ACPP in the News
The prevalence of predatory lenders in Decatur seems puzzling. With so much competition, why have the interest rates not come down? More pertinent to Sixth Avenue, why has there been no consolidation.
Speaking to the Decatur City Council on Monday, Stephen Stetson, a policy analyst for Arise Citizens' Policy Project solved the puzzle.
The Alabama Medicaid Advisory Commission overwhelmingly voted this afternoon to recommend the state go with a community care approach -- instead of statewide commercial managed care -- to try to control spending in the healthcare program for the poor.
The commission, with only one dissenting vote, voted to recommend a primary care case management approach in which care providers are responsible for monitoring and approving the care of people on Medicaid. State Health Officer Don Williamson said it would take statewide a model that is already used to some degree in Tuscaloosa, Huntsville, Opelika and Mobile.
ACPP communications director Jim Carnes praised the commission's decision saying he thought a community care model would be more patient-centered than a statewide commercial managed care approach.
Alabama made its best showing ever in an annual ranking of child well-being, but it still came in 45th among the 50 state.
"These numbers are encouraging," ACPP communications director Jim Carnes said. "They show that long-haul efforts targeting specific goals, such as improving reading skills, can make a difference."
The pending closure of two state mental health hospitals because of budget cuts in the General Fund leaves Anniston area agencies uncertain how to fill the gap. "Community-based mental health care could help people lead happier, more independent lives, but we have to fund those services adequately so they can do their jobs," ACPP policy analyst Chris Sanders tells The Anniston Star.
Accepting the Medicaid expansion under the Affordable Care Act would be "a win for Alabama," Arise communications director Jim Carnes tells The Birmingham News. "The health outcomes for the people of Alabama will improve, and we think it's an economic win because there will be an infusion of federal tax dollars coming back to Alabama."
Nonprofit Quarterly found several examples of states aiming to purloin shares of the national mortgage settlement funds for ongoing state budget gap-filling purposes instead of using the funds to directly support homeowners and to provide assistance to nonprofits that deliver mortgage foreclosure counseling and other services. Add Alabama to the list.
This week it was announced that $19.3 million of a $25.3 million allotment to the state attorney general's office from the national mortgage settlement would be used to help fund that office and county district offices from 2013 to 2015. ACPP and the Low Income Housing Coalition of Alabama are calling for the remaining $6 million to be routed to the Housing Trust Fund, which was created by the Legislature this year but not funded because of budget issues, to help provide affordable housing for the poor.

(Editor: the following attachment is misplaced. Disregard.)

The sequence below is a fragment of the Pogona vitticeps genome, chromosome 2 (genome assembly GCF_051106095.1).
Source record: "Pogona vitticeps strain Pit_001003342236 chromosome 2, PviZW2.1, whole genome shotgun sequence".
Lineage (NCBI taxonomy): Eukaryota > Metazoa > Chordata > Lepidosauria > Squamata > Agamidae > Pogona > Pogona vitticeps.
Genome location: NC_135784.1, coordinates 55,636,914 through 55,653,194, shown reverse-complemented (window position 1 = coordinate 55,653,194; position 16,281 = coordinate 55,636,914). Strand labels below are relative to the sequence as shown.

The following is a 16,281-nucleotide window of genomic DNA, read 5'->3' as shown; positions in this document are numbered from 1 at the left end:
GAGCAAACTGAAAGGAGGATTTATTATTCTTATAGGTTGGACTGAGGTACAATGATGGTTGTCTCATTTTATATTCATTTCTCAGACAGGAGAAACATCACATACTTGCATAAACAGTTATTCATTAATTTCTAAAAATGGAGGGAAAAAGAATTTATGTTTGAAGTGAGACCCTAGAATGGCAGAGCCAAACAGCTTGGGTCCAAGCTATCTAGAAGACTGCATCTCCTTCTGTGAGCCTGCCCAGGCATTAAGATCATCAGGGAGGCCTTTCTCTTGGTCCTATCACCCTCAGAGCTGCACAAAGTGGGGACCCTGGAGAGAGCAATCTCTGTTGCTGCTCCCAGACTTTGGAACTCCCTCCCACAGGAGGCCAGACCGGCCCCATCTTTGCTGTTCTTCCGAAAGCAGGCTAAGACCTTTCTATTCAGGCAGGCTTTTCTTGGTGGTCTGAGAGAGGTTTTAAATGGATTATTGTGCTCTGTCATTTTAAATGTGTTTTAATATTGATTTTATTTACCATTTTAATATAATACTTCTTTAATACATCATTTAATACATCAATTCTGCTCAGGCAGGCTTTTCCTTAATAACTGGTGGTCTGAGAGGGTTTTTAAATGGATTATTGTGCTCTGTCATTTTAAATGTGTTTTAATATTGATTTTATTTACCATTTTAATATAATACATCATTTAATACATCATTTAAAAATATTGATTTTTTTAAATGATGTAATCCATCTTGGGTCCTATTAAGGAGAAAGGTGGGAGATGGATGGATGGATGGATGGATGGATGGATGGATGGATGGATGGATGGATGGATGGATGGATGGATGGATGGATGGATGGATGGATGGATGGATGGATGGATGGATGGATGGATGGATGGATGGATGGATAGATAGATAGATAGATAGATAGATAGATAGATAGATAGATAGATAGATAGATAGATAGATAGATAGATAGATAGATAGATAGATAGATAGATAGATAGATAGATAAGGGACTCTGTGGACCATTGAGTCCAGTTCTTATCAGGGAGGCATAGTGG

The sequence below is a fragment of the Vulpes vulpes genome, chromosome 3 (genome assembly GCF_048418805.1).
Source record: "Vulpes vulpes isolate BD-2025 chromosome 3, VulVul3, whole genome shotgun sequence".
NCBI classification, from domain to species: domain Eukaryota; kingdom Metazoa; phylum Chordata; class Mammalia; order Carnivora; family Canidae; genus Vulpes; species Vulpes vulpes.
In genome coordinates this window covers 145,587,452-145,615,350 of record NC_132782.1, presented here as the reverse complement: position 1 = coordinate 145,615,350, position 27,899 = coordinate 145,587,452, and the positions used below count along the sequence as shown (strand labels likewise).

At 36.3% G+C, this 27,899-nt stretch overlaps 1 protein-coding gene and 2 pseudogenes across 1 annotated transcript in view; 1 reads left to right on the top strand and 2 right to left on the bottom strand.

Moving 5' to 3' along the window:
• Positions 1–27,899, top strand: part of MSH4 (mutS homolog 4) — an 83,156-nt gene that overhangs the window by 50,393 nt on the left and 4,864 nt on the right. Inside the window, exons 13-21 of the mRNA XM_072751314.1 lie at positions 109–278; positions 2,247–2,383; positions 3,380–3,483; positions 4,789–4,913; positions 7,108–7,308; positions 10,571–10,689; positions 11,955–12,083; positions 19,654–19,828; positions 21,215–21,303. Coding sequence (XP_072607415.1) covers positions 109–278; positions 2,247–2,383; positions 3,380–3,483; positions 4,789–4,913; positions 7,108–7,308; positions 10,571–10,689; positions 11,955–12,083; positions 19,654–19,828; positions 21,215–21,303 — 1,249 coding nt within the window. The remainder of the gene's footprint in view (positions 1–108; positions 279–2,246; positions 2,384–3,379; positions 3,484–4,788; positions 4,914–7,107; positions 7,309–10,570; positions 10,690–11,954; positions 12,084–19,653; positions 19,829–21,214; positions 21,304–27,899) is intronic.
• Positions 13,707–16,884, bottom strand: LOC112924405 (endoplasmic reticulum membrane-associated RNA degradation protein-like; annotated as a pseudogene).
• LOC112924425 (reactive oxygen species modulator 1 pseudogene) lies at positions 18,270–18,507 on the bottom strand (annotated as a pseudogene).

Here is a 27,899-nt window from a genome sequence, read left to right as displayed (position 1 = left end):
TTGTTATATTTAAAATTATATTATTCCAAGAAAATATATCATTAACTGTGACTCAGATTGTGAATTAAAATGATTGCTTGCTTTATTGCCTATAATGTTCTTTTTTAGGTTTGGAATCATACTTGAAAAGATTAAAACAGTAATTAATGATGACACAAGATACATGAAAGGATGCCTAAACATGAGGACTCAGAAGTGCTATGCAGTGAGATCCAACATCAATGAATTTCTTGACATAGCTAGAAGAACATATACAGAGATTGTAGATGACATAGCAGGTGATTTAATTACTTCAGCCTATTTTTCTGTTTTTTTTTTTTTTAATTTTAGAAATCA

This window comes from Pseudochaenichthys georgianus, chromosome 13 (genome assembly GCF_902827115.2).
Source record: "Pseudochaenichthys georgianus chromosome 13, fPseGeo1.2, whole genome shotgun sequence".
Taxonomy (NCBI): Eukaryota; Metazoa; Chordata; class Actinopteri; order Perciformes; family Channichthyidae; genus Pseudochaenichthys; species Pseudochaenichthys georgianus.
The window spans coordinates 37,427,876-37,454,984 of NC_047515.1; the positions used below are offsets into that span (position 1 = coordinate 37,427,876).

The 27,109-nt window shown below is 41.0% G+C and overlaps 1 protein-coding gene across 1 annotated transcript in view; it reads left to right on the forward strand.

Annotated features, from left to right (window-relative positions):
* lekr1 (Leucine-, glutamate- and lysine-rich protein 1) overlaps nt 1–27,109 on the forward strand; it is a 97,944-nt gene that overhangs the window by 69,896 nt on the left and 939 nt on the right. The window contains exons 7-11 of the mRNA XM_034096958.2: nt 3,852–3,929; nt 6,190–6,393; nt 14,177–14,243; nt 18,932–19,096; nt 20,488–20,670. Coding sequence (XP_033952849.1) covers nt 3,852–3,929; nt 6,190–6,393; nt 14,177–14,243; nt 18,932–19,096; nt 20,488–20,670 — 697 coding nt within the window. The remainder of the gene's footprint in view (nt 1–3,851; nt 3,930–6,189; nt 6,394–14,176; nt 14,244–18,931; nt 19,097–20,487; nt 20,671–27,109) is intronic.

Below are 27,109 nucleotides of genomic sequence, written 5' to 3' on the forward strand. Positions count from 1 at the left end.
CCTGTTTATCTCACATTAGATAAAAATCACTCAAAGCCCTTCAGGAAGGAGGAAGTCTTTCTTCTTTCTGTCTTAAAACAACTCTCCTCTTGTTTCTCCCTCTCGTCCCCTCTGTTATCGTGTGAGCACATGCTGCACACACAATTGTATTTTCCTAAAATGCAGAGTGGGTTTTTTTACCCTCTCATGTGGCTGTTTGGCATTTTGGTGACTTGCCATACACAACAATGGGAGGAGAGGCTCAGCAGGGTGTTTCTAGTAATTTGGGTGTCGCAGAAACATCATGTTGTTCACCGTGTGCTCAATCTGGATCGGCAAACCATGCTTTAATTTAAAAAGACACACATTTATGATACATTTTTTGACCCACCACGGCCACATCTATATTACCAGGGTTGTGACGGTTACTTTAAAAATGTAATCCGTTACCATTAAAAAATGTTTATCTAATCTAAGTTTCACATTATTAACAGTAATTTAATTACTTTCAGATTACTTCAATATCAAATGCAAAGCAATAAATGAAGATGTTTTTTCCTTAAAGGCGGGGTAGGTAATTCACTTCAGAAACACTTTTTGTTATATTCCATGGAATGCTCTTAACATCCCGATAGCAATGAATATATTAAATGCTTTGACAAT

This Gadsden Times editorial calls on state leaders to use the settlement money for its stated purpose -- as compensation for those who were wronged.
A $25 billion national settlement with five big mortgage companies is helping balance Alabama's operating budget. The office of Alabama Attorney General Luther Strange is receiving $25.3 million from the settlement. Of that amount, $19.3 million will be used from 2013 through 2015 to pay for operations in the attorney general's office and in district attorney's offices stateside. ACPP and the Low Income Housing Coalition of Alabama are urging state officials to put some of the money into the newly created Alabama Housing Trust Fund to help provide affordable housing for low-income residents.
More than three quarters of the money that Alabama is receiving from a national court settlement over alleged foreclosure wrongdoing by banks will, in effect, be used to prop up Alabama's General Fund budget, according to state leaders. Advocates for homeowners have questioned whether it truly helps the people who were hut by the mortgage practices that spawned the settlement.
"This is yet another example of the impossible bind that our leaders have left us in, in refusing to seek new revenue for the General Fund," said ACPP communications director Jim Carnes. "We're forced to use Band-Aids once again, one-time money once again, to patch the holes in the General Fund."
It might be a different battle in Madison or Missoula than in Montgomery, but, then again, maybe not. Fighting on behalf of the poor is never a glamorous job. Especially given today's harsh political climate.
Alabama Arise is located in the tired old Bell Building downtown. In the elevator, I keep expecting to see a disheveled gumshoe named Philip Marlowe riding along; it's that kind of retro scene.
Syndicated columnist Rheta Grimsley Johnson chronicled her recent visit to the Arise office with a column that appeared in several state newspapers.